Building a business and driving growth - six lessons I’ve learnt
Building a business and driving business growth takes a massive amount of commitment, sacrifice, self-belief...
Warwick Voyce was a young CEO at just 32 with enthusiasm to burn when his board asked him to diversify within the business. He went about identifying a need, then used his contacts and developed a mineral product for animals.
At the time Warwick was CEO of a niche fertiliser company called Fertco. This business already serviced the farming (and in particular dairy industry). The Board was looking to diversify and create other income streams, so Warwick performed a SWOT analysis to work out where their strengths lay, what weaknesses they had, and the opportunities and threats. Their strengths lay in already being in the rural industry. He identified that there were certain cross overs with the fertiliser business and the proposed MineralBoost business. Their weakness was only having the fertiliser products offering and being a smaller player in a market dominated by large players like Ballance. Warwick saw the opportunity to have a different offering for farmers and this is where MineralBoost developed from. The threat was that doing nothing would limit the group’s overall growth.
Adding minerals into animal feed was certainly not a new concept at the time – but granulating the minerals first was. Minerals added straight into a feed such as grain and palm kernel were not an exact science and the ability for powders to segregate out of animal feed left farmers with an uncertain way of determining the amount a cow had received.
As is typical in product development, trial and error played its part in the process. Being the first in the granulation sphere meant there was no recipe or process to follow. The original idea was formulated in 2010 and it wasn’t until 2012 that the granule gained real traction. Warwick set up an R & D committee to help in the process. This group included nutritionists, chemists and end users. The process and products were refined and tweaked until they felt they had the right formulation. There was a reasonable amount of investment in the formulation and manufacture capability and Warwick will admit they got things wrong, but that was part of the process in the recipe formulation.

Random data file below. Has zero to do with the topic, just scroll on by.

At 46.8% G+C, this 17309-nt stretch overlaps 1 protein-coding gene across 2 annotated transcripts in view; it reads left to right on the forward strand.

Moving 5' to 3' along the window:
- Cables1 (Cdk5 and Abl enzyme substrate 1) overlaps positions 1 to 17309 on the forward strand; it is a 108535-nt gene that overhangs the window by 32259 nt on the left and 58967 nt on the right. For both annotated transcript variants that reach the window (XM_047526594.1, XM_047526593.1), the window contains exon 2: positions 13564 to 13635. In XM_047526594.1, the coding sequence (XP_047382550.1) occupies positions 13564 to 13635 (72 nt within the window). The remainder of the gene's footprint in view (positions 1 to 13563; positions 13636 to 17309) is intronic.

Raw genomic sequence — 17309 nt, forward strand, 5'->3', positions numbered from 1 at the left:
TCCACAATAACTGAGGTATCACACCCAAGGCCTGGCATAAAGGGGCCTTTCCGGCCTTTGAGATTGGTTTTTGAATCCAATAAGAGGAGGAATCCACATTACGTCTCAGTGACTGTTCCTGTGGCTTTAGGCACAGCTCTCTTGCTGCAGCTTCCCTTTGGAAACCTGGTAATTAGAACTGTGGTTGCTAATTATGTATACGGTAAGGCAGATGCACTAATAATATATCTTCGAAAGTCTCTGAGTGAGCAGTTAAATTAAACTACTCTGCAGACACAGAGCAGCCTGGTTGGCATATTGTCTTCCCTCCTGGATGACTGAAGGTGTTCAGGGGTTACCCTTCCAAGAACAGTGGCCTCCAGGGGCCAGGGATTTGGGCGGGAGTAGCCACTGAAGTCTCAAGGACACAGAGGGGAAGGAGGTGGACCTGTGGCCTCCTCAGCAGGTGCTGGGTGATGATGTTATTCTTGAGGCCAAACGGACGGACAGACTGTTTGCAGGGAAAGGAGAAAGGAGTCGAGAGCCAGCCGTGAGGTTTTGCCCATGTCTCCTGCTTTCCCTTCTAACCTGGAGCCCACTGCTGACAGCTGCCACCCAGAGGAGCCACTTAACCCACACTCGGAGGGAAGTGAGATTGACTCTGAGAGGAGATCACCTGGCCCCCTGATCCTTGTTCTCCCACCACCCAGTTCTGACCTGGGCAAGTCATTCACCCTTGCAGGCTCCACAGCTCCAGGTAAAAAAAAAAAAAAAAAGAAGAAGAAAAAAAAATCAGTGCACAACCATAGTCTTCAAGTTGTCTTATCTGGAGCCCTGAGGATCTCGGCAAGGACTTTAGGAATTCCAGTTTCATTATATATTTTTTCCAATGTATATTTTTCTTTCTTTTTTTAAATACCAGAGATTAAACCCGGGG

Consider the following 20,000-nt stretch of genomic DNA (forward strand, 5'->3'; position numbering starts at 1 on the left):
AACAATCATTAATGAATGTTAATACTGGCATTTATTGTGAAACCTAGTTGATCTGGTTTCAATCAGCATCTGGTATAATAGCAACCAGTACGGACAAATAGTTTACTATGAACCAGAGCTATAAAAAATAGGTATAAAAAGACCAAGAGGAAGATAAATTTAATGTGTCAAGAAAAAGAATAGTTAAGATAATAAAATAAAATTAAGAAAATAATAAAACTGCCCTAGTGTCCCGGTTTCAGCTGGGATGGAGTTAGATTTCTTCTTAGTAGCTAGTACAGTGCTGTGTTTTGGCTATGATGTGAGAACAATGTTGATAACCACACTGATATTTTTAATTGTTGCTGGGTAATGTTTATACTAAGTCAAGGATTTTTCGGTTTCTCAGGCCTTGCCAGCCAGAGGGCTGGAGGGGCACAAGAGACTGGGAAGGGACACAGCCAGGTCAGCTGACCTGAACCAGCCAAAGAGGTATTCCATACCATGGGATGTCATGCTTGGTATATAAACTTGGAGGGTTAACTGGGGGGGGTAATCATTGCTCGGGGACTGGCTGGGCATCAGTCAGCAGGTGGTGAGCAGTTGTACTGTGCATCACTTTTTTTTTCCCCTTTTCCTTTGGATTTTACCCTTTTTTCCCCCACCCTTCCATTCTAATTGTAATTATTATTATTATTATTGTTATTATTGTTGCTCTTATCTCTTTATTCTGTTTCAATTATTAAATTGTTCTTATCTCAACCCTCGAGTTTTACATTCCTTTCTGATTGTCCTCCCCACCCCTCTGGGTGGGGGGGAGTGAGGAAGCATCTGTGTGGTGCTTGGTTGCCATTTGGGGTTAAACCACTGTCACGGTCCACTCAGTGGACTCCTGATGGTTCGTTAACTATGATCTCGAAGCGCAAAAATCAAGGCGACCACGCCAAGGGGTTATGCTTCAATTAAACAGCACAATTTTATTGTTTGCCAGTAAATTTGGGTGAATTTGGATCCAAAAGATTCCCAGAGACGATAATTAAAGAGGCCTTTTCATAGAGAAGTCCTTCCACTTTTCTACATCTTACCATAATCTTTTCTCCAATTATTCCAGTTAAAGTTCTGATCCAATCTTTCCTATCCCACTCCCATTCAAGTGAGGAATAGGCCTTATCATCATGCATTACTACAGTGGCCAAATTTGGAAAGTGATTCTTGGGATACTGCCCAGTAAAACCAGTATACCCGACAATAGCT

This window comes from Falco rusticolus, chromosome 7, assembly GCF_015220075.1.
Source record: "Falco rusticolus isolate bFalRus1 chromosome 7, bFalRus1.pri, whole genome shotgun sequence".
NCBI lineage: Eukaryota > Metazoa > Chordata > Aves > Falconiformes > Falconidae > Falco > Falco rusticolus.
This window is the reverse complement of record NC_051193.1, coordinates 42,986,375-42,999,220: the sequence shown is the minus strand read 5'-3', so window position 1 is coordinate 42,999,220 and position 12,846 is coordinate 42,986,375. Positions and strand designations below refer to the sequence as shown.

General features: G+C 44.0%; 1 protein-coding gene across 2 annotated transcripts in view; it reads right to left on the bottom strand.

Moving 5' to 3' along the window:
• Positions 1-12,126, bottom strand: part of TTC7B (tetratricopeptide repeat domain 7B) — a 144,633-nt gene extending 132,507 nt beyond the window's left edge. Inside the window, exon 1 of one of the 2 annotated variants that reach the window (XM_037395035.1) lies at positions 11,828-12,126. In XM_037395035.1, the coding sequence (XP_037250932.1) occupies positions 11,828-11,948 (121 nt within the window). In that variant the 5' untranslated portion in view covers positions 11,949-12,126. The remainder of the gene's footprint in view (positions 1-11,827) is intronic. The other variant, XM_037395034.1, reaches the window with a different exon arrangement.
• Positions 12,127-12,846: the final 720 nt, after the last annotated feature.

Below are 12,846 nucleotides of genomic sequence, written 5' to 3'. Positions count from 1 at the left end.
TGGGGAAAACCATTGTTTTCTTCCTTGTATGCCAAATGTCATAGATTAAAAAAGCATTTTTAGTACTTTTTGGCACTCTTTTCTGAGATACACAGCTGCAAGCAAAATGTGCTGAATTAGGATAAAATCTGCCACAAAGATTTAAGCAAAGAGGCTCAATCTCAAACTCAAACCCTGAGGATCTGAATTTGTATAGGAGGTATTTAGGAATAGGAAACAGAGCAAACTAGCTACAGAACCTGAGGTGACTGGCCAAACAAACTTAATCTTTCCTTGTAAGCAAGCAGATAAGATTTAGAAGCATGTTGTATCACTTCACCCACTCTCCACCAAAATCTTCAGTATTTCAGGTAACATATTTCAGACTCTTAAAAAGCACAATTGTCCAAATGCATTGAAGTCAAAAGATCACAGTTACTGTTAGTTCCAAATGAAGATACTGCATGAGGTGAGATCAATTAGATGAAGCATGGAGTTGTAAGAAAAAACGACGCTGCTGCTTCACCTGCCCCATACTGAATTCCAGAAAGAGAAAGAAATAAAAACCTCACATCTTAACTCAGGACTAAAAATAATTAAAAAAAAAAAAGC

Making mistakes was the way to make sure they ended up with the right granule in the end. As a result they set up protocols to follow, such as traceability and efficacy of the inputs, with only premium NZ and Australia inputs being used. Warwick uses the analogy that mineral boost is like a craft beer. If you talk to any craft brewer, they will say inputs are vital and process is next. A craft brewer will also admit making mistakes with batches, which is just part of the process. Quality has been paramount in the process with each batch now being tested in a laboratory prior to release for sale.
Comparisons and tangible benefits were seen in testing with the first product so Warwick and his team knew they were on to a winner. From here they have been able to add a wide product range for different times of the year, different life cycles of the animal and other areas in the nutritional feed domain.
During the journey, the overriding premise has been that animal welfare was paramount. Warwick and his team saw a need, took a risk and developed from there. Warwick will admit being first is hard. External factors such as the dairy downturn made life difficult and sometimes it was about realising the idea is great, but the environment wasn’t. Yet the team persevered as they knew they had a great product.
Naveen Jain, an Indian businessman, once said “A person who sees a problem is a human being; a person who finds a solution is visionary; and the person who goes out and does something about it is an entrepreneur”. Warwick Voyce was able to gather like-minded people, create the MineralBoost product and take it to market, exhibiting true entrepreneurship qualities.
MineralBoost has been a client of Staples Rodway Tauranga since it’s inception, and as a result of great business advice was able to turn their idea into a successful business. If you would like help making your dream a reality, contact your usual advisor.